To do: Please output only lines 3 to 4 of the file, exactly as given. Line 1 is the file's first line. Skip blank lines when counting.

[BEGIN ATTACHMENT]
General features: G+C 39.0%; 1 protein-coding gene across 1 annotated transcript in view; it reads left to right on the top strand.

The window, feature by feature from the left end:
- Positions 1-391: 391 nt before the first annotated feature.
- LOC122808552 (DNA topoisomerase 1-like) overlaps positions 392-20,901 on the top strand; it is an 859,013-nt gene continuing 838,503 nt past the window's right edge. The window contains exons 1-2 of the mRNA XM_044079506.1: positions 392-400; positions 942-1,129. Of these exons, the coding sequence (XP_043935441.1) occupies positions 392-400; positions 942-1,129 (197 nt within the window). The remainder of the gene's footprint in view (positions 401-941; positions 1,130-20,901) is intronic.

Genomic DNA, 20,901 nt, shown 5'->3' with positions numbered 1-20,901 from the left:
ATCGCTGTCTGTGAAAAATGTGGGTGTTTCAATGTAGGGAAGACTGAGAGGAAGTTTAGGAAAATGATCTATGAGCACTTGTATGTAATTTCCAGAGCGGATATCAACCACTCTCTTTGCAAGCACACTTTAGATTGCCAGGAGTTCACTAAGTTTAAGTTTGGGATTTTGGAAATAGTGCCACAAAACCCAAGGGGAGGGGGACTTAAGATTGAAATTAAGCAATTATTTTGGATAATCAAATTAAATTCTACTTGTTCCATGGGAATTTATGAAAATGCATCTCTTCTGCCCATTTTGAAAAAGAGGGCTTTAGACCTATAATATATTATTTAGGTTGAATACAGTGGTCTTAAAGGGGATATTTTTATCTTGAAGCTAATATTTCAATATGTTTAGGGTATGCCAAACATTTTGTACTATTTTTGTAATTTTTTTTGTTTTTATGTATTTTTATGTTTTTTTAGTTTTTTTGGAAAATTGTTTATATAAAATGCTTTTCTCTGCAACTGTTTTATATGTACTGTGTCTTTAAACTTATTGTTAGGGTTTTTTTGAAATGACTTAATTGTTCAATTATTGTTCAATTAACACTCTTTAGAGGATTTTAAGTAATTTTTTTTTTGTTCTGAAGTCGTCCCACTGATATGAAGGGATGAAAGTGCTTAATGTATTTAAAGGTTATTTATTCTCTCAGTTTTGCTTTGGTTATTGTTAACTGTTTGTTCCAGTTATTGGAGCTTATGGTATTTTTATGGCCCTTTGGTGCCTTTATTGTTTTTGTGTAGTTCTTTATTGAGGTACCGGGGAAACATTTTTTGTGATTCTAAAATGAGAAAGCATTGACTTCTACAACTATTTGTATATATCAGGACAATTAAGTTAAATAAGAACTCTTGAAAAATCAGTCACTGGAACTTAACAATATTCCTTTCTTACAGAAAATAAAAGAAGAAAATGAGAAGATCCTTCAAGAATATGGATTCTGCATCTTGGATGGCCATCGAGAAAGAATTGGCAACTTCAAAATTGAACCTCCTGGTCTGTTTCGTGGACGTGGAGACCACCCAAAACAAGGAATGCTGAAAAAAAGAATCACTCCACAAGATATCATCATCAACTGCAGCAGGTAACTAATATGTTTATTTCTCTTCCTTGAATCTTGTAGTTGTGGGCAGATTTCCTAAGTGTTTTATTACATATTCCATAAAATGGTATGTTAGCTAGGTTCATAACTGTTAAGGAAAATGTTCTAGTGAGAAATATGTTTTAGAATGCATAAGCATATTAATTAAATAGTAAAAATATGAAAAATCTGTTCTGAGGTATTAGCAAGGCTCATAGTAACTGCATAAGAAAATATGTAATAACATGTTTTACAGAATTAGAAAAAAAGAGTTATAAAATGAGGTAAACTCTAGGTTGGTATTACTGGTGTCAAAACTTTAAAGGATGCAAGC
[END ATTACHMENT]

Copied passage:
- Positions 1-391: 391 nt before the first annotated feature.
- LOC122808552 (DNA topoisomerase 1-like) overlaps positions 392-20,901 on the top strand; it is an 859,013-nt gene continuing 838,503 nt past the window's right edge. The window contains exons 1-2 of the mRNA XM_044079506.1: positions 392-400; positions 942-1,129. Of these exons, the coding sequence (XP_043935441.1) occupies positions 392-400; positions 942-1,129 (197 nt within the window). The remainder of the gene's footprint in view (positions 401-941; positions 1,130-20,901) is intronic.